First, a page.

Detroit-native Michael Berman blends his California aesthetic with Detroit inspiration for a new design collection

The Jewish News
Suzanne Chessler

Suzanne Chessler

Michael Berman

Michael Berman moved from Michigan to California when he started college, but he regularly returns to browse the Woodward Dream Cruise. A car-design fan and vintage-car collector, he likes to see all kinds of vehicles as he walks along Woodward with his brother, Bill, who still lives in the area.

Berman returned to Michigan in October to celebrate a different family of designs — home furnishings — which make up the focus of his career. Through Michael Berman Ltd., the former Detroiter offers interior-design services as well as his own collection of furniture and room accessories.

Berman, branching out beyond his own firm, works with other manufacturers to come up with products for the home. Some of those are being spotlighted at the Michigan Design Center in Troy, where Berman has showcased his furniture line for Theodore Alexander — including pieces inspired by automotive creativity.

“Theodore Alexander just started in a new direction with products that are a little more upscale, and I have about 80 individual pieces called Califolio,” says Berman, whose work has been the subject of articles in magazines such as Architectural Digest, Elle Décor and House Beautiful.

“It’s a portfolio of California-inspired designs, comprised of really comfortable, generously proportioned upholstery as well as dining tables and chairs, end tables and coffee tables.

“California is where I’ve been designing for the last 30-plus years,” Berman adds. “The pieces have unique and original finishes that convey the coastal California lifestyle because they have somewhat dry and light wood. What’s happening in the industry in general is a direction away from what we call ‘brown wood.’ Now we’re seeing more textural wood finishes, gray tones and neutral tones mixed with some beautiful dark wood pieces.”

“My mother would swear that she had me, at 6 years old, selecting all the materials, countertops, wallpaper and paint for our new house.”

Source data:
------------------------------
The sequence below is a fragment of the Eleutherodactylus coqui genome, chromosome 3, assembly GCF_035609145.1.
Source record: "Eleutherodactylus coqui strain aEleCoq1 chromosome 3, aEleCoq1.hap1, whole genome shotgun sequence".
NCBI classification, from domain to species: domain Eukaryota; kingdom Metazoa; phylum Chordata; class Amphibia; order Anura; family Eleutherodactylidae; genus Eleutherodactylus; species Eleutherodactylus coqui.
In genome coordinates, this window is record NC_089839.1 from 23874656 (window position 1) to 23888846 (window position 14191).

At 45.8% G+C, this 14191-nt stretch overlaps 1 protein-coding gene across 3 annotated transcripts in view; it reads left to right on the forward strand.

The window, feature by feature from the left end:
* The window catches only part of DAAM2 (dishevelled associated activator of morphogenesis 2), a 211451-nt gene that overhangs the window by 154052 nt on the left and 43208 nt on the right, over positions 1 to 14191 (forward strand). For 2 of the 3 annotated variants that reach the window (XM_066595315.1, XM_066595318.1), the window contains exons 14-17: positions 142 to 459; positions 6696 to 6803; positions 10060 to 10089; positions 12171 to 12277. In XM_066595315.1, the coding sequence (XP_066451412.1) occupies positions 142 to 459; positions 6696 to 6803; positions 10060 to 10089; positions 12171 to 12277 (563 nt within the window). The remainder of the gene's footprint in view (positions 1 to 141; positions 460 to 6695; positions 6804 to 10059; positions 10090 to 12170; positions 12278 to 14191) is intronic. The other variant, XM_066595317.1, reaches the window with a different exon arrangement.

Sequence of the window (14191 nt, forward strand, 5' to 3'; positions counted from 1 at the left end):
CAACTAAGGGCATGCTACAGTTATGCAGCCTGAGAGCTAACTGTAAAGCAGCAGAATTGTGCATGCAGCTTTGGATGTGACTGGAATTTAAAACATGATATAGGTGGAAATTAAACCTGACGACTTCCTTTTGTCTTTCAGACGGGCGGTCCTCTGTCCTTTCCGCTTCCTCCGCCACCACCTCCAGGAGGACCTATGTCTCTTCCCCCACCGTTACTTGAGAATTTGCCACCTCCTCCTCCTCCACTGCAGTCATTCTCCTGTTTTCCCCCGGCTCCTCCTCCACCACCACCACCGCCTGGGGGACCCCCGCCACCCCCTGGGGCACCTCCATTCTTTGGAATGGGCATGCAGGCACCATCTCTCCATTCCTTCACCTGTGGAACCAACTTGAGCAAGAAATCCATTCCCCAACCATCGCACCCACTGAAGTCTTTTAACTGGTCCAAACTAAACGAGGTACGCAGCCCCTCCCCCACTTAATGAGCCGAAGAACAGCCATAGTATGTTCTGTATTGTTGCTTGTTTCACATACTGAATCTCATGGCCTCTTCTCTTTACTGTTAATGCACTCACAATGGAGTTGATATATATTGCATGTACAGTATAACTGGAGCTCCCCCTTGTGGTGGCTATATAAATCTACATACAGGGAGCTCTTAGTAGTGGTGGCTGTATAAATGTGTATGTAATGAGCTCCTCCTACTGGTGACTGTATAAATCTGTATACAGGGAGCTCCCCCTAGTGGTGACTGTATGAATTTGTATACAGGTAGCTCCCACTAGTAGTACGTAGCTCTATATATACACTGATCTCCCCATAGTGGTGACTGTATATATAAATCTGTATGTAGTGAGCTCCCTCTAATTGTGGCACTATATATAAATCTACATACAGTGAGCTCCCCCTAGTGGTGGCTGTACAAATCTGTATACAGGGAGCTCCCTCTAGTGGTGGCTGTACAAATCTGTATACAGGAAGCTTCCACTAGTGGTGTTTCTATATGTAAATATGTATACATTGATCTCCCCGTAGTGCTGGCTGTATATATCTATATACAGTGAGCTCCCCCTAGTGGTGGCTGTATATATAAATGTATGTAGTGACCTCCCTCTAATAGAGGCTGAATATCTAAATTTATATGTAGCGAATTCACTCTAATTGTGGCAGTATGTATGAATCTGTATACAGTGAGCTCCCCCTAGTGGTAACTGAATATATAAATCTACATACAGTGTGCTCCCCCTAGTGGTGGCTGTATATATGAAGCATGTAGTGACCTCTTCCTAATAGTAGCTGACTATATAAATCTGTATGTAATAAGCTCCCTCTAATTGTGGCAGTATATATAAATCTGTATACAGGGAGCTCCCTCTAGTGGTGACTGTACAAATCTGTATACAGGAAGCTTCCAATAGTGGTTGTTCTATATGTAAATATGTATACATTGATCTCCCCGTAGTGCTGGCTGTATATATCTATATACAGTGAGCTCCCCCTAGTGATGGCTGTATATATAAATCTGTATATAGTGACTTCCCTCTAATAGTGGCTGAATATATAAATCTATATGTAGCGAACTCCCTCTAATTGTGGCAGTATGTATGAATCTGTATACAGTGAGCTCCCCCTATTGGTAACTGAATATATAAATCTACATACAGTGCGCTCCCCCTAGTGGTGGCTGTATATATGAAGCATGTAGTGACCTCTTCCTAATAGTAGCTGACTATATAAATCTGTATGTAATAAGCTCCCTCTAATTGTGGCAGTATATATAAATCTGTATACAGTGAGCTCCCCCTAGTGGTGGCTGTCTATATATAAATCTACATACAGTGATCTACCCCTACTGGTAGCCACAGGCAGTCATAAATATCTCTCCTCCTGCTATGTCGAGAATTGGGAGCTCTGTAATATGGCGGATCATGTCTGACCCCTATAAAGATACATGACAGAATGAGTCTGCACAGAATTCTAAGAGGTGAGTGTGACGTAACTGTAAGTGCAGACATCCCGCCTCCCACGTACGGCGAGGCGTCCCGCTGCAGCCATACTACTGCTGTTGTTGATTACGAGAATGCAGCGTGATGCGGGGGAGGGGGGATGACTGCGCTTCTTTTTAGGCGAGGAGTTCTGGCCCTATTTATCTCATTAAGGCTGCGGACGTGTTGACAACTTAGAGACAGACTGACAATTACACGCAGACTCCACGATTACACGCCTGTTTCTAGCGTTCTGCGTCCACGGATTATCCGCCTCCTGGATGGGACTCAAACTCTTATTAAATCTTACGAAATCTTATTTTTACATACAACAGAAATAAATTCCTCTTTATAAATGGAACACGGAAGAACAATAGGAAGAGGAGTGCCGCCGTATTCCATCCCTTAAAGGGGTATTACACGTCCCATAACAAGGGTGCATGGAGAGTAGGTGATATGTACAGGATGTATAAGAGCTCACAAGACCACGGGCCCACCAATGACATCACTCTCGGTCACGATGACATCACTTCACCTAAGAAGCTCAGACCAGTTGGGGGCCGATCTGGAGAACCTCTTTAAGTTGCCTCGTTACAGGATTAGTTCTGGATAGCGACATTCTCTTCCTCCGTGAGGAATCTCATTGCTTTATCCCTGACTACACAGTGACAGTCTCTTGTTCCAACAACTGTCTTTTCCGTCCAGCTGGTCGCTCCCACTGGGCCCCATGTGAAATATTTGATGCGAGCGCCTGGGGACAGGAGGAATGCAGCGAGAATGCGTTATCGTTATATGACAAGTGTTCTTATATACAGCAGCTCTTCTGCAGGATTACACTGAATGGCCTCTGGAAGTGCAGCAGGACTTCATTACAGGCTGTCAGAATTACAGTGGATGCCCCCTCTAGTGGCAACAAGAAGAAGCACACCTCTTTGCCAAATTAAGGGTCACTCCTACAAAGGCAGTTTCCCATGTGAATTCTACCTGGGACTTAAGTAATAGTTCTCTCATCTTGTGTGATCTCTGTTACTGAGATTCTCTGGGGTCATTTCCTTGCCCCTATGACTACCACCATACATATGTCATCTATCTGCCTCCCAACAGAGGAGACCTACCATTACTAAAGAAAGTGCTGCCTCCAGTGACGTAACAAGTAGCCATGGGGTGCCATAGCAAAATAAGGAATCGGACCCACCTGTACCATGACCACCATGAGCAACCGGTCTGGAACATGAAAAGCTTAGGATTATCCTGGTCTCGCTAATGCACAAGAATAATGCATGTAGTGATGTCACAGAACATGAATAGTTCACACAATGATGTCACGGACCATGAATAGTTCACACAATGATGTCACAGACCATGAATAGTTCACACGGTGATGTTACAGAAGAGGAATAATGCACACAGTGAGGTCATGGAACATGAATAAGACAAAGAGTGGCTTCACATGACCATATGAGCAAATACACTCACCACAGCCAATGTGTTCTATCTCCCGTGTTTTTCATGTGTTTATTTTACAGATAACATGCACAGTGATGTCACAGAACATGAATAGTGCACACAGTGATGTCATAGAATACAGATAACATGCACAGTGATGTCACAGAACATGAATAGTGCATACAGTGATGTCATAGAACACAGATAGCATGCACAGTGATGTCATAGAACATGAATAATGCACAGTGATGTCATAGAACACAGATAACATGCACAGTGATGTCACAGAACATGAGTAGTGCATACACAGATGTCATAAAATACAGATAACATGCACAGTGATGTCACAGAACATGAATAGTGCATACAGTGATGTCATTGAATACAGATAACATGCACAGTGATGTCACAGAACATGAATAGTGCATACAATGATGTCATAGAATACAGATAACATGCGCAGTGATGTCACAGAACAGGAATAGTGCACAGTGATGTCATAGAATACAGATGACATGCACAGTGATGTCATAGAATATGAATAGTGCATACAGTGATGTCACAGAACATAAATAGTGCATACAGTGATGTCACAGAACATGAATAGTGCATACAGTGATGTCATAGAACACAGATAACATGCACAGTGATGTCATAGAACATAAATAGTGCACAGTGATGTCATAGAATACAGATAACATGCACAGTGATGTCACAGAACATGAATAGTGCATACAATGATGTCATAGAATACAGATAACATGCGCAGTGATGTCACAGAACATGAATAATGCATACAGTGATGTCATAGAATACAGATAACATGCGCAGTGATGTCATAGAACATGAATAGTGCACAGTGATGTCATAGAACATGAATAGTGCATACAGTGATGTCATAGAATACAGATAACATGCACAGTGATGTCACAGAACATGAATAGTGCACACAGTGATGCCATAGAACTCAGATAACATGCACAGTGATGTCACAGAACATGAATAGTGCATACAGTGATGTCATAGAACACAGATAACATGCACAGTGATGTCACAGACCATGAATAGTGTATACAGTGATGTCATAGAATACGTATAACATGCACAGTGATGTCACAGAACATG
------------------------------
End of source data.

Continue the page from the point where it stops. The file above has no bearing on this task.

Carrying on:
— Michael Berman

Berman, who calls his approach trans-modern as inspired by American modernists, remains proud that his products are made in America and can be quality tested. There is a “sit test” on chairs and sofas so that people with different types of anatomies try the furniture to ensure it’s all deep enough to be really comfortable, but not so deep that feet don’t touch the ground.

Other Berman designs include ceramic tile and stone for Walker Zanger, textiles for Kravet and plumbing fixtures for ROHL. He traces his interest in art and design to his very early years in Detroit and Oak Park.

“My [late] parents [Rowe and Jack Berman] bought a new house in the 1960s, and my mother would swear that she had me, at 6 years old, selecting all of the background material, countertop material, wallpaper and paint,” Berman recalls.

“My mom and dad knew early on that was a flair that I had, and I knew before going to [Berkley] high school that I wanted to go into the design industry, but didn’t know what kind of a fine art career I wanted.

“I went to [what is now known as] the Otis College of Art and Design in Los Angeles, and I got an amazing opportunity to work for interior designer Angelo Donghia. He gave me a firsthand education — not just about how to create interiors but also the way to run a business and how to interact with employees. “

After working for Donghia for six years, Berman opened his own interior design business in the 1980s. His furniture company launched in the 1990s.

“Other designers and architects were seeing my work in national magazines, and they would call my office and ask where I got a particular chair or sofa, and I would say that I had made it,” Berman recalls.

“I realized my work was being sought by colleagues, and that was the impetus for the furniture company. From there, it grew to creating products for other companies. Every time I design, there’s continuity as I repeat my inspiration of American modernism, Art Deco and Mid-Century Modern.”

Berman, whose dominant design color is green, has a home in Los Angeles and a vacation home in Palm Springs. Both are Mid-Century Modern and allow him to experiment with ideas.

“I do extensive traveling with my partner, David Rubin, who has a company called David Travel,” Berman says. “I design environments, and he designs experiences. We go all over the world to select amazing objects, and I get inspiration and new ideas.”

Berman and Rubin stay connected to their religious roots by attending Temple Kol Ami in Los Angeles. Berman also sits on the board of the Jewish Healing Center of Los Angeles, which, he says, “provides spiritual healing and guidance for all people in need, whether in crisis or simply wanting to nurture the soul.”

Berman, who feels uplifted by driving cars from his collection around California, names his favorite as a 1954 Oldsmobile Starfire. In Michigan, he likes visiting with a group of friends who go back to his early school years and seeing all the development in Detroit.

“I’ve been connected to Downtown for years because my father started the Riverfront Festival that took place in the 1960s,” he says. “When I go Downtown, I love checking out the new restaurants, galleries and original architecture. I love what’s happening Downtown with the resurgence of energy,”

 

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